Designed by Aurelio Lampredi, the two-litre engine of Fiat origin originally had a two valve per cylinder head (8V) producing 185bhp in total for the HF/Integrale Series I. By 1989 the engine was further developed using a four valve per cylinder head (16V), power output was now 200bhp. Other modifications included larger fuel injectors, a smaller turbo to reduce lag, and the waste gate was altered to allow for more boost. Group A rules at the time dictated road going Delta Integrales had to have the same coachwork as the rally racers, which meant larger wheel arches, modified bumpers, a fixed rear wing and a power bulge in the bonnet. All of which added street cred to the Delta Integrales stance.

Due to the Integrales relatively light weight, the 16V version was capable of sprinting from rest to 100km/h in a brisk 5.5 seconds and onto a top speed of 220km/h for the road going vehicles.


To remain competitive, the Integrale received yet another significant update in 1991, termed the Evoluzione (Italian for Evolution), the pinnacle of the Lancia Delta rally racers. Improbably the front and rear tracks were widened again, the pumped wheel arches looking almost ridiculously wide, indicating the Integrale had moved on from its humble family hatch origins. The Group A rules stipulated that the wheels could not extend past the body of the car. Better braking was made available to the Evoluzione, with twin piston fixed brake callipers replacing the single piston floating callipers previously fitted. The aerodynamics were also improved, a new adjustable rear spoiler,additional ducting and venting accounted for improved air flow and better cooling. The suspension was beefed up substantially to improve performance, durability and reliability. Other changes saw a revision to the headlight array, better dash instrumentation, and a front aluminium strut brace. The Lancia engineers, somehow, coaxed an additional 10bhp out of the engine, the output was now a healthy 210bhp in total.


A final special edition was released in 1993 to celebrate Lancia's dominance in the world rally championship, called the Evoluzione II, it never officially raced. It was made more civilised, using additional sound deadening, Recaro Alcantara racing seats, a leather-covered three-spoke Momo steering wheel, 16" inch alloy wheels, more creature comforts, three-way exhaust and a re-mapped ECU. Power increased marginally to 215bhp in total, being the last of the Integrale's manufactured they are highly sought after.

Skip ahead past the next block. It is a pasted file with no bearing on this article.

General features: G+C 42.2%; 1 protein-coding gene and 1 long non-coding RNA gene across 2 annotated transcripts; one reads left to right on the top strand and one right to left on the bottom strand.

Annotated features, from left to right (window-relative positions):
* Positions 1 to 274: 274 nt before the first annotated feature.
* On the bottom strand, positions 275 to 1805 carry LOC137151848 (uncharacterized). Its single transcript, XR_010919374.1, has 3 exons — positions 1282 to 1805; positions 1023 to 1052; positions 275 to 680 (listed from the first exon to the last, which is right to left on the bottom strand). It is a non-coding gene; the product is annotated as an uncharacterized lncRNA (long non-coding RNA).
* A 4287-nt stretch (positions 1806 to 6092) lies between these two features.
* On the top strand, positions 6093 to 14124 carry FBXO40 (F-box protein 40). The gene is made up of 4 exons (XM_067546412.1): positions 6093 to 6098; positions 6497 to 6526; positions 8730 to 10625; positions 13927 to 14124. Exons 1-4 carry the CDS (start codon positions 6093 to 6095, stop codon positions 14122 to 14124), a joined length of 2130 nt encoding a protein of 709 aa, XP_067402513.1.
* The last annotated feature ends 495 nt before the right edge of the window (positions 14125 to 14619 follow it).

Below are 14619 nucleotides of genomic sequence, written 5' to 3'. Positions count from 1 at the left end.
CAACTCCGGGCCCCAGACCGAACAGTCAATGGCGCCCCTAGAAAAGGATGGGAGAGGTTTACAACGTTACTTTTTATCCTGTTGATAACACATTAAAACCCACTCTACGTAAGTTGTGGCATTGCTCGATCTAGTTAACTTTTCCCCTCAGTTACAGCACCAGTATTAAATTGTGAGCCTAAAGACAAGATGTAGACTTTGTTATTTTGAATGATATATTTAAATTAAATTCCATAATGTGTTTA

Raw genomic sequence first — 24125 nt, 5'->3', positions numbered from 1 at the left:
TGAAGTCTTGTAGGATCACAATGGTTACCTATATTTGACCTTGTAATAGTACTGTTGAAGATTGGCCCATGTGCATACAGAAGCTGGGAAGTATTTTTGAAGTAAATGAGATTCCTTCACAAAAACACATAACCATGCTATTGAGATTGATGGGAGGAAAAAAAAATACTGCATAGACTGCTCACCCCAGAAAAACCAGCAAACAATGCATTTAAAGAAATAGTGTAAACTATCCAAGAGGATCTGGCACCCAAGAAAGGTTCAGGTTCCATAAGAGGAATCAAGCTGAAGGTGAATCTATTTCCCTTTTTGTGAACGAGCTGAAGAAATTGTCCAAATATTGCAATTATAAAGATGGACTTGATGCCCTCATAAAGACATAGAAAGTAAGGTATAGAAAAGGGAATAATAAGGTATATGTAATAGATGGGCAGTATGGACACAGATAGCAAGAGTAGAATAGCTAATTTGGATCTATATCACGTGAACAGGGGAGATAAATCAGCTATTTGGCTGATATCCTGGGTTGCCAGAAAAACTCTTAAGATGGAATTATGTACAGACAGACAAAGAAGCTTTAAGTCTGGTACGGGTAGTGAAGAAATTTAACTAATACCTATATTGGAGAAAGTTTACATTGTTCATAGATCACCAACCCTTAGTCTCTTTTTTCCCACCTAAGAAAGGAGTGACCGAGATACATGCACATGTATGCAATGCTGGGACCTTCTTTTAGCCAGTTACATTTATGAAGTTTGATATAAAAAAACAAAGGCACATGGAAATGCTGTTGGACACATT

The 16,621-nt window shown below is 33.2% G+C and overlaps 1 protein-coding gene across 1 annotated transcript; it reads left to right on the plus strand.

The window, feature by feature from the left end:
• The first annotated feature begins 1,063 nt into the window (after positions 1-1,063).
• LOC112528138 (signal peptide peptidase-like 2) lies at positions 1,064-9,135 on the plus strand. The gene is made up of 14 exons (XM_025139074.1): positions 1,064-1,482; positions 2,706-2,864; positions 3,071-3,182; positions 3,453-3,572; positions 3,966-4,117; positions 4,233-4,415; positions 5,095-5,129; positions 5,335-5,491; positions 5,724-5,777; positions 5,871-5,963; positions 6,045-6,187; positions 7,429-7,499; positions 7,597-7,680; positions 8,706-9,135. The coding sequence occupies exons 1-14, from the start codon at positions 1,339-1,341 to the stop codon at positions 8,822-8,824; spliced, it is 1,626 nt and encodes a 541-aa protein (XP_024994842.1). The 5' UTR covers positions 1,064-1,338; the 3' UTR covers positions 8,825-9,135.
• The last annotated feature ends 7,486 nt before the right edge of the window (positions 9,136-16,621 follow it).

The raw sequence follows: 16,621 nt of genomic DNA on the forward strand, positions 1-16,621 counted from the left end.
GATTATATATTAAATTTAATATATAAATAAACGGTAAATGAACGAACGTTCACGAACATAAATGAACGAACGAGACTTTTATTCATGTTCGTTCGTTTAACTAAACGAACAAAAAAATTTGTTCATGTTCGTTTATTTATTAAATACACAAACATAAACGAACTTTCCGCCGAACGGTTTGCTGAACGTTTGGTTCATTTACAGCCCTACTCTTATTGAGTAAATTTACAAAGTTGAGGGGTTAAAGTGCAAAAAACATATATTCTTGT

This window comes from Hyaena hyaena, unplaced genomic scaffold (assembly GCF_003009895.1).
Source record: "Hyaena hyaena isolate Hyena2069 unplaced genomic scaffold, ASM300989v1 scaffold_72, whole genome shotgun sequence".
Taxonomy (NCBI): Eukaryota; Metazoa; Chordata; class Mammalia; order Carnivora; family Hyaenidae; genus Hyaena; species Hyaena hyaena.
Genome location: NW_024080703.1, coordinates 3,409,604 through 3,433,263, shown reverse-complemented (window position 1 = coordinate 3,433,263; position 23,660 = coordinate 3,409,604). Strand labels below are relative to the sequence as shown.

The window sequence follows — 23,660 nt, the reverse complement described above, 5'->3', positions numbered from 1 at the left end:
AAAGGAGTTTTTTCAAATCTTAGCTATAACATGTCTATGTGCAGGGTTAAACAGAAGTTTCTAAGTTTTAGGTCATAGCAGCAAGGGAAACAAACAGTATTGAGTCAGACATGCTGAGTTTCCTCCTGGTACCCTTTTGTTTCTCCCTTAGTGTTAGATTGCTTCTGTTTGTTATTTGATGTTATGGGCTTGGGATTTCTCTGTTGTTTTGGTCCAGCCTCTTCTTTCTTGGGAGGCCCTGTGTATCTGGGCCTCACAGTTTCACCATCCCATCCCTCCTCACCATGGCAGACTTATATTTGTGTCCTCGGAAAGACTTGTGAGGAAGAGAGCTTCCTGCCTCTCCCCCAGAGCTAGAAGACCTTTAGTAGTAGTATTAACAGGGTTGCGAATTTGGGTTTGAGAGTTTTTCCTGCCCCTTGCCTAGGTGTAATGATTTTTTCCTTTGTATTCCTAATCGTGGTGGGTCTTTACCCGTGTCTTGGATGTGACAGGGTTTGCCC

Revered like no other, the Lancia Delta HF series of rally racers have earned their reputation through dogged perseverance. Having won the World Rally Championship six times on the trot, from 1987 to 1992. Making the Lancia Delta HF series one of the most successful rally cars ever. Their presence was felt both on the track and the road, and today road going versions are just as thrilling to drive as they were twenty years ago and would keep many of today's hot hatches honest.


ENGINE: Front mounted, intercooler turbocharged 2-litre inline 4 cylinders with 4 valves per cylinder

MAX POWER: 210bhp(156 kW) @ 5500 rpm

MAX TORQUE: 221 ft-lb (300Nm) @ 3500 rpm

TRANSMISSION: 5-speed manual

WHEELS & TYRES: 16" Alloy wheels with 205/45 ZR16 tyres all round

BRAKE: All-wheel vented disc brakes, front 281mm rotors with twin piston callipers, rear 251mm rotors with single piston callipers

SUSPENSION: Front, MacPherson Struts w/Lower Wishbones, Anti-Roll Bar, Telescopic Dampers. Rear, Double Transverse Arms w/Coil Springs, Telescopic Dampers, Anti-Roll Bar

KERB WEIGHT: 1340kg / 2954lbs


0 to 100km/h: 5.5 seconds

TOP SPEED:220km/h+ / 137mph+

EV’s are Going Mainstream: Jaguar I-Pace SUV Conce...
All Torana Day 2016

Related Posts

Please login to comment
  • No comments found